I Have the Death Certificate...Now What?
It can be overwhelming to think about all the things that need to happen to properly close down a person’s accounts and deal with property after they’ve died. Most people aren’t experienced in this process and don’t have a network of professional contacts to tap into…as they shouldn’t be.
You’ll find that not much can be done without copies of the death certificate in hand. Once you have those, you can start contacting companies and professionals.
Step 1: Get organized
Before you get started, it’s a good idea to gather all of the important documents that you possibly can. This will save you a lot of time (and maybe money) later on.
Look for a will, trust, or other legal documents. You’ll likely need their birth and marriage certificates, plus identifying documents such as their driver’s license, social security card, and/or passport. The other documents are dependent on what the deceased owned, such as title and registration for a car, or mortgage or deed for a house.
Put these documents together with the death certificate, as you’ll find that different accounts require some combination of these documents (or copies of them) as you contact them about closing or transferring ownership. Keep them in a safe place along with a record of what you have done and what still needs to be done.
Step 2: Figure out if you’ll need an attorney
Two important words to understand after someone has died are “estate,” which simply means everything a person OWES and OWNS at the time of their death, and “probate,” which is the court process in which a will is determined to be valid and a deceased person’s estate is distributed according to their wishes or the state’s laws.
Each state has different laws about what’s required after someone dies, but sometimes a lawyer is necessary and sometimes not. It’s helpful if you have someone who can help you understand your particular situation, and speak with an attorney if you’re not sure. Probate is typically a lengthy and complex process, and it’s best to get started on it as soon as you have your documents in order.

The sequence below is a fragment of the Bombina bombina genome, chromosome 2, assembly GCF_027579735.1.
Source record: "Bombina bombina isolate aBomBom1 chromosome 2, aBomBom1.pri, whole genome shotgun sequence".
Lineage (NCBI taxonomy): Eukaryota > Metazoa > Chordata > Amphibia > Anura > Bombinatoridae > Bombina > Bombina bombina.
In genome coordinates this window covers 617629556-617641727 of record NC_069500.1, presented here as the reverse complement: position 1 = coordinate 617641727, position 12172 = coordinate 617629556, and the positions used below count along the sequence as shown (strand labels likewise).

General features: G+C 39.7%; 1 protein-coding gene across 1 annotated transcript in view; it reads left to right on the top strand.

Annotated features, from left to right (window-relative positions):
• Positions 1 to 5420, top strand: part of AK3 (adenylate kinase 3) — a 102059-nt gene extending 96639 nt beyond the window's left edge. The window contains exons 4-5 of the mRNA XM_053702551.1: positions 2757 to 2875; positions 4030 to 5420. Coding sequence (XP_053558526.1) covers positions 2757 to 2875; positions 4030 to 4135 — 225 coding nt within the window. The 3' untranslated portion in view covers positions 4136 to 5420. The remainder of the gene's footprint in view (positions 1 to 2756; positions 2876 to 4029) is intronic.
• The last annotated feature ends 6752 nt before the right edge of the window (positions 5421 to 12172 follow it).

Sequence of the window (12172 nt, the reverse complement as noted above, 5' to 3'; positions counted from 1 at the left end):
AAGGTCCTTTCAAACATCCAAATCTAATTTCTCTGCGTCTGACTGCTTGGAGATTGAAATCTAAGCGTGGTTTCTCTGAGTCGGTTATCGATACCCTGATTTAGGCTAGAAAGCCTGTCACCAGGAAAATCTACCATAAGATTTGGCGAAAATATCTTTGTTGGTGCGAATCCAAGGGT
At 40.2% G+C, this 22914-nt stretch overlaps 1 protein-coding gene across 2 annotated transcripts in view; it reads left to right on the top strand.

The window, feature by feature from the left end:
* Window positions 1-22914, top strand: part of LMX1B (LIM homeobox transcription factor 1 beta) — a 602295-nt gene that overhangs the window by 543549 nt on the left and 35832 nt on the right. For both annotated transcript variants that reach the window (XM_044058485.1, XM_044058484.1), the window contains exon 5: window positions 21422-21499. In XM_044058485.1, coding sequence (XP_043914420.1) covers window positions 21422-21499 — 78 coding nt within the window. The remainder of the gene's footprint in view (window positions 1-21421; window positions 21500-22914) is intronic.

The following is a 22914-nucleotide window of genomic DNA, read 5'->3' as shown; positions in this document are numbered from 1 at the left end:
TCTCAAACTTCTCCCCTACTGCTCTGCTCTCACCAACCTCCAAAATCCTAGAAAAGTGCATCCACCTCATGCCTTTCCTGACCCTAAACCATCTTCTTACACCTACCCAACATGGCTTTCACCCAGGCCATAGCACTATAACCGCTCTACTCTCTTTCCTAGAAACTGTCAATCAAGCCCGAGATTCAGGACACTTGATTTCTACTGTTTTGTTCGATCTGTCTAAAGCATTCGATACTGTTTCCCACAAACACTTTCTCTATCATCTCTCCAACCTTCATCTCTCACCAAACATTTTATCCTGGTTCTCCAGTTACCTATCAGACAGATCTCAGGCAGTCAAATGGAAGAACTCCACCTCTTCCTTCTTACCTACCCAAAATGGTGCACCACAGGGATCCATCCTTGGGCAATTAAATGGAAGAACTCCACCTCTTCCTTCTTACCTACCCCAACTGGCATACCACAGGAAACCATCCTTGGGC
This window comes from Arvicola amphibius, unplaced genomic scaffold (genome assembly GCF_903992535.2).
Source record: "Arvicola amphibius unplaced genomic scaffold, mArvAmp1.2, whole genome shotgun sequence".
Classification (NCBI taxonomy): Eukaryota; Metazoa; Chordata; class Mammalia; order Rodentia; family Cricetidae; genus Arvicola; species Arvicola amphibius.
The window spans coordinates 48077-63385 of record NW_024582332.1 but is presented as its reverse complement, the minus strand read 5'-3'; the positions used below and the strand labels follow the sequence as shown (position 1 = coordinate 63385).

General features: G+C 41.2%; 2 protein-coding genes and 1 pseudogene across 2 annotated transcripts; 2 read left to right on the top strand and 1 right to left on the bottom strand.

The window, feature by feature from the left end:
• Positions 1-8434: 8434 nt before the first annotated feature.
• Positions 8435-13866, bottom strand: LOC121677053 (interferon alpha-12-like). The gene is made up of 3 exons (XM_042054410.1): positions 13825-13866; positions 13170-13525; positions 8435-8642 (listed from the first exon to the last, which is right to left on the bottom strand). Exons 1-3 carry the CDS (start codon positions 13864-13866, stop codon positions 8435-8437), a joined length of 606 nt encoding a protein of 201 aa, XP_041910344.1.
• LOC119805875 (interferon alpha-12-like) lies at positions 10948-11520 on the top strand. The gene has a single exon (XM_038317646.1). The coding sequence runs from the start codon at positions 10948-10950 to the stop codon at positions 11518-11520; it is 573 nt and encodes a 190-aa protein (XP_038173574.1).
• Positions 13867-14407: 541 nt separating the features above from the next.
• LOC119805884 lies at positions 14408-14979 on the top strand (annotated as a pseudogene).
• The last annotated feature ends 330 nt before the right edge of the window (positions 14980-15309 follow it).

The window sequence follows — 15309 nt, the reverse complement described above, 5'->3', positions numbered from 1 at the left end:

Step 3: Assess finances
Next, let’s talk about money. If there are benefits that need to be filed or applied for, such as life insurance payouts, Social Security survivor benefits, or veteran’s benefits, that should be started at this time. There are often many steps involved, so be prepared for the process to take a while.
You’ll need to get a holistic picture of the person’s financial situation. Compile a list of all bank accounts, credit cards, investments, and retirement accounts. Part of your responsibility (as executor, administrator, or otherwise responsible person) is to figure out what’s being paid for out of the deceased’s accounts. Looking at statements is usually the best way to determine what needs to be stopped, what needs to be updated, and what needs to stay the same for now.
The most important thing about finances at this time is to think carefully before freezing or closing bank accounts. It can take a while to uncover all accounts, and if the deceased is owed benefits or a refund (from deposits, insurance, etc) it can be difficult to receive that money if the account has already been closed.
Step 4: Think security
Finally, consider the safety and security of the deceased’s property and sensitive information. Thieves and fraudsters love an empty home or a dormant account, because they know it can take a while before anyone notices what they’ve done.
You may want to change locks and look into a security system for a home that’s vacant, have neighbors or friends check in, and have mail forwarded. You can also notify credit bureaus of the death, which keeps anyone from opening new accounts in their name.
Everyone’s situation is different, so it’s almost impossible to find one checklist or resource that will cover everything that you’re dealing with in the estate. After loss professionals come alongside executors to help figure out what needs to be done when, make sure nothing falls through the cracks, and ease the burden that falls on the family.
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